This Week in Cyber: March 7th – March 11th

Digital Security by Design

This week saw the final two events in our series of roadshows. On March 8th in Newport, Wales, attendees learned about the research and development project, Morello, and on the technology application of DSbD and the value it can bring to different industry sectors. They also heard about the importance of partnerships and how to get involved in the DSbD Technology Access Programme and how their organisation can access this early-stage prototype technology. There were some phenomenal speakers as part of the line-up:

  • Clare Johnson, Partnerships and Outreach Manager (Digital and STEM), Founder and Director of Women in Cyber Wales, talked about the importance of partnerships and collaborations in the adoption of new technologies).
  • Professor John Goodacre, SbD Challenge Director, UKRI, shared an overview of the Digital Security by Design Challenge.
  • Richard Grisenthwaite, SVP Chief Architect and Fellow at Arm detailed the Arm Morello project.
  • David Chisnall from Microsoft posed the question – do we still need safe languages if we have CHERI?
  • Katy Ho, Head of Innovation at Digital Catapult ended the event by explaining how attendees can get involved in the DSbD Technology Access Programme.

If you missed the event, and would like to view it on demand, you can access it here. 

Yesterday, in Belfast, attendees heard about how a safe and secure cyberspace is fundamental to making the UK the safest place in the world to live, work and play. This set of talks highlighted what the future holds if we really trust computers. Yet again, visitors to the event were treated to a stellar line up of experts:

  • Professor Adam Joinson, Director of DiscribeHub+, and professor at the University of Bath, discussed the social-economic impact of security on trust.
  • Philip Wilson, Director of Research & Development at The Hut Group Plc, presented a case study of security in ecommerce.
  • Tim Silversides, CEO at Pytilia, talked about growing business and differentiating through security by design.
  • Professor Maire O’Neil, School of Electronics, Electrical Engineering Computer Science, Queens University detailed the future for trusted computers.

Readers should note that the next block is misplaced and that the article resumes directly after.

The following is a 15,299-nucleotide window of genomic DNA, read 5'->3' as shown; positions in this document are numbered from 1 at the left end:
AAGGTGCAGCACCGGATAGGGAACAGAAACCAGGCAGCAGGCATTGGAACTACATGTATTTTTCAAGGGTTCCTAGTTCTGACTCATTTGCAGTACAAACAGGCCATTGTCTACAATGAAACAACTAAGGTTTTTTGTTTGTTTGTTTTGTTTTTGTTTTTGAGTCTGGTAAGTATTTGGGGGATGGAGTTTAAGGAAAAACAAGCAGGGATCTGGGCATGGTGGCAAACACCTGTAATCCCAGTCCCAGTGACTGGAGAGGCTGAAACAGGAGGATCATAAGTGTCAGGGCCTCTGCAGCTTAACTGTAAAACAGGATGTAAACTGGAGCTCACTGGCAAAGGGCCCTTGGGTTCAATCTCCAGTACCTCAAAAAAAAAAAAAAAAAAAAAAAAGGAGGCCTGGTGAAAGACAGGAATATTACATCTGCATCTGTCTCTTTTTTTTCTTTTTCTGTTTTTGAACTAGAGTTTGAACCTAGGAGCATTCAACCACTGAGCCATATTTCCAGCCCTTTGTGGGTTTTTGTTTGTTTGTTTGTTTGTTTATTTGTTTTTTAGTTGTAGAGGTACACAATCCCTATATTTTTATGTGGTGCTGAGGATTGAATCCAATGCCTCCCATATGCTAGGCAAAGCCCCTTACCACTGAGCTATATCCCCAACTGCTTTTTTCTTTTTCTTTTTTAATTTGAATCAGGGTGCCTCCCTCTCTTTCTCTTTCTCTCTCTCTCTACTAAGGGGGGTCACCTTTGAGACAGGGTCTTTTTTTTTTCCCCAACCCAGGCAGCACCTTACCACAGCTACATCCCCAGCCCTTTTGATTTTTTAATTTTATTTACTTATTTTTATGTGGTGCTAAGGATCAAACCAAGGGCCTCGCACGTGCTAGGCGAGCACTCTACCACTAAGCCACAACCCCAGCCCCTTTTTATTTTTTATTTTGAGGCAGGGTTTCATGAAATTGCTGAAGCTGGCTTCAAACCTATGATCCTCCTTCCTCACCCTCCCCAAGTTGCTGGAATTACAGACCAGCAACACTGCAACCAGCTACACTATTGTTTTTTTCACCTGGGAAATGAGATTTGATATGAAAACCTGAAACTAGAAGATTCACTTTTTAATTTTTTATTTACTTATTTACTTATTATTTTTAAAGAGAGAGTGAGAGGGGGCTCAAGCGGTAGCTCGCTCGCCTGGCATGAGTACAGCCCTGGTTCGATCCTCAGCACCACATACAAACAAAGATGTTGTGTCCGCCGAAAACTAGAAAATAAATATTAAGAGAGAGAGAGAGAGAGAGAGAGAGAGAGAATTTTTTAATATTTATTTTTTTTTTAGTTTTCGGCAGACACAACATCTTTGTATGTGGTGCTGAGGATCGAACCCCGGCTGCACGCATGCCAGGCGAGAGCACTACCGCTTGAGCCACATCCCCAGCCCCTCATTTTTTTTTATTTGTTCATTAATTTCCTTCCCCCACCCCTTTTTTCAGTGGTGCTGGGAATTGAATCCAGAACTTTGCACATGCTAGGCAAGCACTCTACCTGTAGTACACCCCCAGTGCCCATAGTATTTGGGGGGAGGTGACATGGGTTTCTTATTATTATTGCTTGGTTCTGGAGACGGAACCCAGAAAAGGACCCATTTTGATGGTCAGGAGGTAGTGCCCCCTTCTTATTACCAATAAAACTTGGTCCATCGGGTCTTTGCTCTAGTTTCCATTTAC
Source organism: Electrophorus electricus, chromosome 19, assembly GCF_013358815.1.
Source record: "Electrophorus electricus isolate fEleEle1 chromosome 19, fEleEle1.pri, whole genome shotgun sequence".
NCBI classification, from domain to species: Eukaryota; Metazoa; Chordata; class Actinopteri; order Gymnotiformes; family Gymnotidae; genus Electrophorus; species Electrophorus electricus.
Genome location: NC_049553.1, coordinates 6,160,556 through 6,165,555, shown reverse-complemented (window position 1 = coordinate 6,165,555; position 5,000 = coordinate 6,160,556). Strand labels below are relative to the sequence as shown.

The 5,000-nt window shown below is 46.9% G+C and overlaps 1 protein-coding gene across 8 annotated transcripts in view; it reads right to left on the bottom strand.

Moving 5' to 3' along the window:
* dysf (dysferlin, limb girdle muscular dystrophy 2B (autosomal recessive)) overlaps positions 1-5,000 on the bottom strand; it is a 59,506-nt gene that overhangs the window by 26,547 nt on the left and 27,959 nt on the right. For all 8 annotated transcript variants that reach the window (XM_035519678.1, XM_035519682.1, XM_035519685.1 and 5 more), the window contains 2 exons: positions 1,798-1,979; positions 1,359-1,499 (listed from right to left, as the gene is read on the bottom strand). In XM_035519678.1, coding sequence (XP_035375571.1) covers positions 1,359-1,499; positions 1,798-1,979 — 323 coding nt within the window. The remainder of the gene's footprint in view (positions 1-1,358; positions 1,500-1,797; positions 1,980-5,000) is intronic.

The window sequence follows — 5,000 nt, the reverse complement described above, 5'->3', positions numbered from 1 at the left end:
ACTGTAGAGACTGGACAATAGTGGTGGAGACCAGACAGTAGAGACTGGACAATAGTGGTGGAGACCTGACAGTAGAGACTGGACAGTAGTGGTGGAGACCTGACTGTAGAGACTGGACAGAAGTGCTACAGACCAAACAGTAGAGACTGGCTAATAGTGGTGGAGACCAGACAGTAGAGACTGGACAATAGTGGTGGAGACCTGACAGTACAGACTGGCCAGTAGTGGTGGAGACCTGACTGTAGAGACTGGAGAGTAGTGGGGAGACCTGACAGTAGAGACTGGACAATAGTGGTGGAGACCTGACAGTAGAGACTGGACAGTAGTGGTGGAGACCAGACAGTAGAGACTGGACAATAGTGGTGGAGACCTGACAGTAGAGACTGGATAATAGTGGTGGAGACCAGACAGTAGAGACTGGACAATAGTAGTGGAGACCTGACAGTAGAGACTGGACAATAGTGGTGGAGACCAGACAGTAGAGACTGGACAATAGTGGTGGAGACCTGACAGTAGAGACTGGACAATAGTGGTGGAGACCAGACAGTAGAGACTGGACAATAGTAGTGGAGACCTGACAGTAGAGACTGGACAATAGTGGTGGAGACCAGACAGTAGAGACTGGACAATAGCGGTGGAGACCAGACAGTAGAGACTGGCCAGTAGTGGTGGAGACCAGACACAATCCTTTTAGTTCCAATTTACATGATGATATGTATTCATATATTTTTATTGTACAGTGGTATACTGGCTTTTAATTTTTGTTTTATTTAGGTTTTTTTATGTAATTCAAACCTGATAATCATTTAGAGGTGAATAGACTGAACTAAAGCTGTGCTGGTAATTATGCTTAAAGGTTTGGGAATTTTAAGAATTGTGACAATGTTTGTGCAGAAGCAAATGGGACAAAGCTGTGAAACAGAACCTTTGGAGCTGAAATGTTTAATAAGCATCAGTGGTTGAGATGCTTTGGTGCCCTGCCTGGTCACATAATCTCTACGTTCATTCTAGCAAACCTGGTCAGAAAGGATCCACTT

If you missed the event, and would like to view it on demand, you can access it here.

In addition, James Coker at Infosecurity Magazine has written a feature on both events, which you can read here – Newport and Belfast.

In addition, this week, John Goodacre had some interesting points to make about password managers. Commenting on this, he said “Needing to remember lots of passwords is hard and leaves us humans all too often using the same password many times.  This can mean that, if there is a single vulnerability in just one of the apps or sites you access, you are giving hackers access to your entire digital life. Password managers can generate more secure passwords and automatically log you in, however the main downside is it means any vulnerability in your password manager can still end up giving hackers access to your entire digital life.

“It’s more likely that a security product such as a password manager has considered its own cybersecurity more closely than some website you left a copy of your password with. However, to take control over your accounts, wherever possible, users should also use two-factor authentication along with a reputable password manager.

“Modern browsers include password managers for your web accounts, with most phones also providing integrated password managers that work with both web and apps. Whether you choose to use a separate password manager will depend on whether you want your passwords to be managed independently of which brand of browser or phone you want to use.”

 


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You can find out more about the Industrial Strategy Challenge Fund here

Delivered by Digital Catapult, funded by UKRI through the Digital Security by Design programme.